Osaka overpowered Su-Wei Hsieh 6-2, 6-2 to reach the semifinals earlier in the day and is expecting a tough match at the next stage.
"Normally, I never look at my draw,'' Osaka said. "But everyone has told me about my draw here, so I kind of had no choice but to know who my next opponent is. It's definitely going to be really fun.
"She's Serena. I feel really intimidated when I see her on the other side of the court.''
As well as she played at the start of her Australian Open quarterfinal, Williams was struggling early in the second set.
Williams was always in front in the first set but needed to dig deep to wrestle back the momentum after Halep took a 3-1 lead in the second.
After one mistake against No. 2 seed Halep -- who won the last time they played each other -- Williams pointed at her racket strings and made a sour face, as if to make clear it wasn't truly her own fault. After another, Williams looked up at her guest box with palms up and asked: "What is happening?"
Eventually, however, Williams broke for 4-3 after a 13-shot rally where she showed incredible athleticism to get to a couple of shots that would have defied most players.
Seven minutes later, she wrapped up the contest with a huge forehand, her 24th winner.
"I think this was the best match I have played at this tournament for sure," Williams said after.
"I knew it had to be going up against the No. 2 in the world. I had to be better and I was, so I'm excited."
This will be Williams' and Osaka's fourth career matchup -- all on hard courts -- and the latter leads 2-1, the most memorable encounter, of course, coming in the final of the 2018 US Open.
"She's a great player on the court and an inspirational person off it," Williams said.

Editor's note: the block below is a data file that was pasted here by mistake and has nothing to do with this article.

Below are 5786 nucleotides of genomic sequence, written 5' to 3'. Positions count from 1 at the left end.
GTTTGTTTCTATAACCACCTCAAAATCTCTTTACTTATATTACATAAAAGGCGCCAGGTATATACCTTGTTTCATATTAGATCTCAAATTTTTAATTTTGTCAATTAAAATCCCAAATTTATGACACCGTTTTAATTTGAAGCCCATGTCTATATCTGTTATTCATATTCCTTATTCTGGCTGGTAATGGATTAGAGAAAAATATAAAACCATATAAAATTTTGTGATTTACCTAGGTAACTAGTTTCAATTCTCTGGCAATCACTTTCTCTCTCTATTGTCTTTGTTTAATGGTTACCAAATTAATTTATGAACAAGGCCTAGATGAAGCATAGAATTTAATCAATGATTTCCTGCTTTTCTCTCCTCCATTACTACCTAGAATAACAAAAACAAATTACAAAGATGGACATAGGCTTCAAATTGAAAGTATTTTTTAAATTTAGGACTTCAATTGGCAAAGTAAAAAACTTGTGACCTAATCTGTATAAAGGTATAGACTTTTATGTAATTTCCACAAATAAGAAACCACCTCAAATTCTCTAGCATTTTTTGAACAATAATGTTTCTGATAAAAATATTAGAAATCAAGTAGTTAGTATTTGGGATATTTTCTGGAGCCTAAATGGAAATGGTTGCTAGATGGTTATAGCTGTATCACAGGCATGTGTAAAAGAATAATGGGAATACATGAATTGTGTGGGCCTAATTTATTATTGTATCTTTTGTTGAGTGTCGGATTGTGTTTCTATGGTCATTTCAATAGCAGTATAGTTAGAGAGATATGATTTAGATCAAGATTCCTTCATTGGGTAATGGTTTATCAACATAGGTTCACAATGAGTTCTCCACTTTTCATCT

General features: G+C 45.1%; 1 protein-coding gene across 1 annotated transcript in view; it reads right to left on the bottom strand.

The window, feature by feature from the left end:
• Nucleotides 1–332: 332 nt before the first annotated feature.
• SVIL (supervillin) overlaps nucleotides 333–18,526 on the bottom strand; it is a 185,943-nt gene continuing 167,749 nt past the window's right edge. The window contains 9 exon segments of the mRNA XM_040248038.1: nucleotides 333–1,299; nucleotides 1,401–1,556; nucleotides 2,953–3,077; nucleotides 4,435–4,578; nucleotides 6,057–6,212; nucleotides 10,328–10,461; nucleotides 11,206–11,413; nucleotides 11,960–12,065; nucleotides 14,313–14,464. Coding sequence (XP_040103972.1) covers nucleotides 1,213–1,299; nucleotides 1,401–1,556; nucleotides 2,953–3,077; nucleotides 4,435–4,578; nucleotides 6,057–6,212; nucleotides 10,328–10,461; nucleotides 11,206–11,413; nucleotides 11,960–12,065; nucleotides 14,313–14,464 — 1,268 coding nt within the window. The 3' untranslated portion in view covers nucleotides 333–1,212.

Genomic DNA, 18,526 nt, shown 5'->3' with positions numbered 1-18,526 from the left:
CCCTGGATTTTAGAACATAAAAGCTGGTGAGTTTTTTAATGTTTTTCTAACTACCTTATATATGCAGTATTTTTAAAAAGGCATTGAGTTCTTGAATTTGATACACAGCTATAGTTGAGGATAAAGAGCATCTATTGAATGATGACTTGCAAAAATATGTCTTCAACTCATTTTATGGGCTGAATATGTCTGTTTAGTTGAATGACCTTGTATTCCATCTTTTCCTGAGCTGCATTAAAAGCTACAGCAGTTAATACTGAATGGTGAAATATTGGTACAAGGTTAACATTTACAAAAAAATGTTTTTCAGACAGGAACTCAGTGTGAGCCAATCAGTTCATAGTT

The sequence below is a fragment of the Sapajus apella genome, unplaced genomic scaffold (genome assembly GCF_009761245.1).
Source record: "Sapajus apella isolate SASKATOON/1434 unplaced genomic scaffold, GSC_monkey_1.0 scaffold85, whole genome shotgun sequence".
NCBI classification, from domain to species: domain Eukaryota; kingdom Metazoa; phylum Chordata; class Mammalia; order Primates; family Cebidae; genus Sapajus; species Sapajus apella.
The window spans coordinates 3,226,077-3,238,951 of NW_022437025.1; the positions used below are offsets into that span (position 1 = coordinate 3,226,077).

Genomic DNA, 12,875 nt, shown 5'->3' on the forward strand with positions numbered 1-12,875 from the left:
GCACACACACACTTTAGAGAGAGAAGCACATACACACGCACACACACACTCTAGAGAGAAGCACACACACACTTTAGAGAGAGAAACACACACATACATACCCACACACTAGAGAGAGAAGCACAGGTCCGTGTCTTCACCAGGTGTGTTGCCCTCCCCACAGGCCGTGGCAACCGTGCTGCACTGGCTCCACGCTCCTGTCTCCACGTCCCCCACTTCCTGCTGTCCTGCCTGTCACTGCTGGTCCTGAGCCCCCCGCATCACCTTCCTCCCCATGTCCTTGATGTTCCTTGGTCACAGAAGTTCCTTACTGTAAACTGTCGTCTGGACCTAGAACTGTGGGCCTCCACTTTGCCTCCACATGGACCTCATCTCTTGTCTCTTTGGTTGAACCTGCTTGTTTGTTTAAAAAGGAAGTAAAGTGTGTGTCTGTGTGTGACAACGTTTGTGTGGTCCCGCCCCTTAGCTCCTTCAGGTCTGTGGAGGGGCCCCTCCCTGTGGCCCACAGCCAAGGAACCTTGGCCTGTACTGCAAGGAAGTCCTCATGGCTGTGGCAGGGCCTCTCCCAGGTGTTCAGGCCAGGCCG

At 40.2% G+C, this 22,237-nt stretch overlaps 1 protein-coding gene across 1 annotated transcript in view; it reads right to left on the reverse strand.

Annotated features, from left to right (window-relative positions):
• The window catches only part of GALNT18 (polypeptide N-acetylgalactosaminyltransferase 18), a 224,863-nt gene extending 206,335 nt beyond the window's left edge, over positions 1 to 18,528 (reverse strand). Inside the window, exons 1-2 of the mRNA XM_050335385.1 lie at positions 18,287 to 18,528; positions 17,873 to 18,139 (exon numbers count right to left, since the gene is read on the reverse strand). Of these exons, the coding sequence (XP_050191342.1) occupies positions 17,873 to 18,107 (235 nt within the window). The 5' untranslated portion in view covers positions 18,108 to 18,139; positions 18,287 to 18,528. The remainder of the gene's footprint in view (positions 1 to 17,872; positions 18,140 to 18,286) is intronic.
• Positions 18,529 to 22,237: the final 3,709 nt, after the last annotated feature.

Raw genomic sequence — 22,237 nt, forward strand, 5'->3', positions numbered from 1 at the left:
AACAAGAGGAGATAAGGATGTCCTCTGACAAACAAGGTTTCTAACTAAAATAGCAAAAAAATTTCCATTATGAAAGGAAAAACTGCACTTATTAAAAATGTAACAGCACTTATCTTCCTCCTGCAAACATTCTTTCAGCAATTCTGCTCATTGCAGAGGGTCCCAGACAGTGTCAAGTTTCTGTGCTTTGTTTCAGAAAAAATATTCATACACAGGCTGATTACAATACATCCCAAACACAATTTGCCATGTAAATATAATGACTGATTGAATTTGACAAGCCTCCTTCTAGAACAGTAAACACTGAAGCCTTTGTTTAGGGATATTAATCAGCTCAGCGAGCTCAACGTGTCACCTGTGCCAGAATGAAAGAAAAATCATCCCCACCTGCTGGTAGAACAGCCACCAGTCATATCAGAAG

"I feel this is a great opportunity for me just to do my best in the first Grand Slam of the year."
Seeded third, Osaka reached 122 mph on her serve against Hsieh. She hit seven aces, lost only two points on her first serve and was never broken en route to her 19th consecutive victory.
Osaka also played excellent defense, such as in the final game, when she raced forward to chase down a drop shot, flicking a backhand cross-court for a winner.
"I couldn't afford to be lazy with my footwork,'' Osaka said with a smile. "I didn't want to play three sets.''
At 35, Hsieh was the oldest woman to make her Grand Slam quarterfinal debut in the professional era. But Osaka wasn't fazed by Hsieh's flat, deceptive, two-handed strokes from both sides, pounding forehand winners into both corners.
Hsieh said Osaka is a threat to win the championship.
"She always can go all the way,'' Hsieh said. "She just needs to play her game and stay calm. She's a great player.''
Osaka's winning streak includes a US Open title in September for her third Grand Slam championship. The streak also includes her fourth-round win last week, when she saved two match points and swept the final four games to overtake Garbine Muguruza.
"It makes me a bit more calm, knowing that my back was severely against the wall,'' Osaka said.
In women's doubles action, the extended run of the young American team of Coco Gauff and Caty McNally ended in the quarterfinals with a 7-6 (4), 6-1 loss to the fourth-seeded team of Demi Schuurs of the Netherlands and American Nicole Melichar.
Gauff and McNally had a 4-1 lead in the opening set before a series of unforced errors allowed Schuurs and Melichar to stage a comeback. The winners took a 3-1 lead in the second set after a service break and closed out the match quickly.
The American pair had beaten two seeded teams in previous matches.
The Associated Press and Reuters contributed to this report.